October 27, 2009

Here on this new map that covers Brutus' locations from September 24 through October 13 one can see several interesting things:

1. the pack's visit to the Eureka Weather Station on October 2 (see Oct. 14 entry);

2. the pack's visit on October 3 to the vicinity of a couple of old kills we found along the S. shore of the fiord in mid July; and

3. Brutus' visit to the shore of the SE arm of Eureka Sound on October 6
(Map 2). If you have Google Earth and zoom in on the area you will see that this shoreline is at the base of a pretty high ridge, possibly > 900 ft. (270 meters) high.

The Weather Station reports that the fiords are frozen and a layer of snow
covers everything. By early November, the sun will have set, not to be seen again until mid February. Dave

October 14, 2009

It looks like the pattern we began to see during the past installment is continuing. Most of Brutus' locations are different rather than often showing him returning to a given point which presumably would be where the pups are staying. This tends to confirm that the pups are probably moving more often with the adults as observed by the weather station folks on October 2.

Dr. Pierre Fogal, a leading scientist working out of the weather station for the Canadian Network for the Detection of Atmospheric Change (CANDAC) snapped a few valuable photos of the pack as it passed by the weather station.


October 09, 2009

An interesting pattern has begun to develop in Brutus' movements. Until Sept. 19, Brutus had not been away from the den or rendezvous site for more than 3.5 days. However, from September 19 through September 24 (5 to 5.5 days) each location was different, indicating that he was not at a den or RS. Quite conceivably he had the pups with him during this time. Then from September 24 through at least September 27, (at least 3 days) his locations were only at the rendezvous site.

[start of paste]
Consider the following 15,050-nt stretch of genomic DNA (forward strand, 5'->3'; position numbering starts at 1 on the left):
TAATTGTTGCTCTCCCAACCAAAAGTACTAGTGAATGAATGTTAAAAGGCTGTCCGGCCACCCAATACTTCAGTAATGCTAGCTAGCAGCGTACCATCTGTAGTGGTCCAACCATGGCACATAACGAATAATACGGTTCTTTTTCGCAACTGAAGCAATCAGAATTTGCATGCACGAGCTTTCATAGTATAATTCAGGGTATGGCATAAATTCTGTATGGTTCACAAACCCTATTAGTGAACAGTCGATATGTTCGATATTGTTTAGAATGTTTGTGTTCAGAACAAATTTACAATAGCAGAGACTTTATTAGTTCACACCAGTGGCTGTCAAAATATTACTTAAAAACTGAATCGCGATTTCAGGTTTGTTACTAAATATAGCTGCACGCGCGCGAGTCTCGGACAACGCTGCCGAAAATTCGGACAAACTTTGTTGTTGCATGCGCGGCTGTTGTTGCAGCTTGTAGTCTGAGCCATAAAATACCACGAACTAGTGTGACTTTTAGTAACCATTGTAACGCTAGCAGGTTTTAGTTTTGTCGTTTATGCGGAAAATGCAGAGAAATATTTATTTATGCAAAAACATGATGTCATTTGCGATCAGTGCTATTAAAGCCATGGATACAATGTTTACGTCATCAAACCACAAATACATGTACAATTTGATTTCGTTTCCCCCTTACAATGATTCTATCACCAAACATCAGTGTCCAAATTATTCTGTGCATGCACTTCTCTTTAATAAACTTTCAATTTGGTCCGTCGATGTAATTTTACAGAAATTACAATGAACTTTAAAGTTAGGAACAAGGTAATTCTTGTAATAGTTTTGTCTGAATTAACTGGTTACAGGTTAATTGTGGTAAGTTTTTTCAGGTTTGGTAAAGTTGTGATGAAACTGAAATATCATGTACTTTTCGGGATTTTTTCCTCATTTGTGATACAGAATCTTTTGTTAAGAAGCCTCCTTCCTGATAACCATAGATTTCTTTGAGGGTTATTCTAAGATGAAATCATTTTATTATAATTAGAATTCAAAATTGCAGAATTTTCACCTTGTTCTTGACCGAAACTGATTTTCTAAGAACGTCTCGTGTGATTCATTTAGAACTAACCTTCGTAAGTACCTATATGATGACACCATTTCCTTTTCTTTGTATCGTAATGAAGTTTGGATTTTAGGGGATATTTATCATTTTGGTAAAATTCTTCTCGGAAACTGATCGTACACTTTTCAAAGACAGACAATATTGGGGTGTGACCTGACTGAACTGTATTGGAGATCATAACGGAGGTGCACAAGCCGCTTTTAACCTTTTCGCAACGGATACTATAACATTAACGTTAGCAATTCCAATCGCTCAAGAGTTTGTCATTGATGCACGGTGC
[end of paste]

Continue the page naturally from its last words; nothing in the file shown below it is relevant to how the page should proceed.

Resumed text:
For now we are lacking locations for September 28 - October 2, but the Weather Station reported that on October 2 Brutus and a pack of 18-24 including pups passed by, so the pups might have been away from the rendezvous site for the entire period between September 27 and October 3 for which we now have data.

During all the locations we obtained from October 3 through 7 (5 days) Brutus was never in the same location, which could mean the pups are still traveling with him.

In 2 more days we hope to receive at least some of the September 28 through October 2 data, which will tell us much more about this new travel pattern.

Do these movements mark the start of the pups abandoning their rendezvous site and joining the pack on its nomadic movements around the full pack territory?


October 02, 2009

"Since our last installment, Brutus (and pack?) spent most of the time south of the fiord in the area inaccessible to us from the ground during summer. Brutus returned to the rendezvous site (RS) on September 25, so it is clear the pups are still there. Sometimes better-developed pups accompany adults for long distances while less-developed pups remain at the RS.

We have now received approvals to post maps of Brutus' locations, so accompanying this is a series of maps, starting from afar and closing in on the actual study area. The close-up shows all of Brutus' locations through September 15, 2009. Now with this map, you may want to re-read some of the earlier entries where we refer to the impassable mud flats, the weather
station, fiord, etc. Doing this will help you gain perspective on the many events described earlier.

To gain a better idea about the terrain, you may want to download Google Earth, www.earth.google.com, search for "Ellesmere Island, Eureka" and zoom in on some of the areas shown where the wolves frequent. Of course, the area was satellite-photographed at different times, primarily mid-summer. Currently the ground is snow-covered, and the fiords frozen. Will the wolves start crossing them to other areas to gain more prey? Stay tuned.